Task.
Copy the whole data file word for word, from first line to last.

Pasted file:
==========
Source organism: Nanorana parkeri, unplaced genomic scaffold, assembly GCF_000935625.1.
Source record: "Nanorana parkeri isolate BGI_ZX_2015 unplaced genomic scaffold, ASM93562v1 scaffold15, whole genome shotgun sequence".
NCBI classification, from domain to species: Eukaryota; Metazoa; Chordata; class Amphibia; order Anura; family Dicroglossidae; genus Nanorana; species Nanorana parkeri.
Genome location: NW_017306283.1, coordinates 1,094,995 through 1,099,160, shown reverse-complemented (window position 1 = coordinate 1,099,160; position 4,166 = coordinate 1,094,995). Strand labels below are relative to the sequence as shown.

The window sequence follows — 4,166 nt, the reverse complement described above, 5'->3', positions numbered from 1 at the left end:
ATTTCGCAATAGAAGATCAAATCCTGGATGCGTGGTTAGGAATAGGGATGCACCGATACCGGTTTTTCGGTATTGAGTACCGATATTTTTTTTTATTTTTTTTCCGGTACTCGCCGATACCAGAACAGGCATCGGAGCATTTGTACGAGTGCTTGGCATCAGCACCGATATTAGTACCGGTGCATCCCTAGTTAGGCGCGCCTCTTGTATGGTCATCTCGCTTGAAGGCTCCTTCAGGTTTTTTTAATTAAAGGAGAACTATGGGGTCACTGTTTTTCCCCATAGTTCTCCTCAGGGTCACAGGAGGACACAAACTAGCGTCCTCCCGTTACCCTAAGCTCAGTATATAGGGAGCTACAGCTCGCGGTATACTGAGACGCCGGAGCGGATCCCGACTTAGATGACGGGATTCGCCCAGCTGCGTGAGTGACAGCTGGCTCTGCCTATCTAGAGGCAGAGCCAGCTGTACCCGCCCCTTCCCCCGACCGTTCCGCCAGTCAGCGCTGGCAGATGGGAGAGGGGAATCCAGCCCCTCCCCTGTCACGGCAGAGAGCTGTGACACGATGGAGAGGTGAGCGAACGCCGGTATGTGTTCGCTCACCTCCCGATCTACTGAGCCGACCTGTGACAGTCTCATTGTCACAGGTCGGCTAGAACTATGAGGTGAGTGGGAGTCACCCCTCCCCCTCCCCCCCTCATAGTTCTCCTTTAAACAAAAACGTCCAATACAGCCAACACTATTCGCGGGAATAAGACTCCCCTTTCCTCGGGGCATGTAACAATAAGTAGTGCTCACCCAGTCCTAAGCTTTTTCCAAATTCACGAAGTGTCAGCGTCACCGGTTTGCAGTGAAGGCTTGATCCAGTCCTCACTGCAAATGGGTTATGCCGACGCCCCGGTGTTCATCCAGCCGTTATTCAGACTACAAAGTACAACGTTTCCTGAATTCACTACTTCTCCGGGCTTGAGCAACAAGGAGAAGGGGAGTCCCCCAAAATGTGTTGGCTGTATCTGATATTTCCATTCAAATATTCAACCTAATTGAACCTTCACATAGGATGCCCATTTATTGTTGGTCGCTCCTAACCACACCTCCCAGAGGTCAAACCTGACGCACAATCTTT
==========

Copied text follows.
Source organism: Nanorana parkeri, unplaced genomic scaffold, assembly GCF_000935625.1.
Source record: "Nanorana parkeri isolate BGI_ZX_2015 unplaced genomic scaffold, ASM93562v1 scaffold15, whole genome shotgun sequence".
NCBI classification, from domain to species: Eukaryota; Metazoa; Chordata; class Amphibia; order Anura; family Dicroglossidae; genus Nanorana; species Nanorana parkeri.
Genome location: NW_017306283.1, coordinates 1,094,995 through 1,099,160, shown reverse-complemented (window position 1 = coordinate 1,099,160; position 4,166 = coordinate 1,094,995). Strand labels below are relative to the sequence as shown.

The window sequence follows — 4,166 nt, the reverse complement described above, 5'->3', positions numbered from 1 at the left end:
ATTTCGCAATAGAAGATCAAATCCTGGATGCGTGGTTAGGAATAGGGATGCACCGATACCGGTTTTTCGGTATTGAGTACCGATATTTTTTTTTATTTTTTTTCCGGTACTCGCCGATACCAGAACAGGCATCGGAGCATTTGTACGAGTGCTTGGCATCAGCACCGATATTAGTACCGGTGCATCCCTAGTTAGGCGCGCCTCTTGTATGGTCATCTCGCTTGAAGGCTCCTTCAGGTTTTTTTAATTAAAGGAGAACTATGGGGTCACTGTTTTTCCCCATAGTTCTCCTCAGGGTCACAGGAGGACACAAACTAGCGTCCTCCCGTTACCCTAAGCTCAGTATATAGGGAGCTACAGCTCGCGGTATACTGAGACGCCGGAGCGGATCCCGACTTAGATGACGGGATTCGCCCAGCTGCGTGAGTGACAGCTGGCTCTGCCTATCTAGAGGCAGAGCCAGCTGTACCCGCCCCTTCCCCCGACCGTTCCGCCAGTCAGCGCTGGCAGATGGGAGAGGGGAATCCAGCCCCTCCCCTGTCACGGCAGAGAGCTGTGACACGATGGAGAGGTGAGCGAACGCCGGTATGTGTTCGCTCACCTCCCGATCTACTGAGCCGACCTGTGACAGTCTCATTGTCACAGGTCGGCTAGAACTATGAGGTGAGTGGGAGTCACCCCTCCCCCTCCCCCCCTCATAGTTCTCCTTTAAACAAAAACGTCCAATACAGCCAACACTATTCGCGGGAATAAGACTCCCCTTTCCTCGGGGCATGTAACAATAAGTAGTGCTCACCCAGTCCTAAGCTTTTTCCAAATTCACGAAGTGTCAGCGTCACCGGTTTGCAGTGAAGGCTTGATCCAGTCCTCACTGCAAATGGGTTATGCCGACGCCCCGGTGTTCATCCAGCCGTTATTCAGACTACAAAGTACAACGTTTCCTGAATTCACTACTTCTCCGGGCTTGAGCAACAAGGAGAAGGGGAGTCCCCCAAAATGTGTTGGCTGTATCTGATATTTCCATTCAAATATTCAACCTAATTGAACCTTCACATAGGATGCCCATTTATTGTTGGTCGCTCCTAACCACACCTCCCAGAGGTCAAACCTGACGCACAATCTTT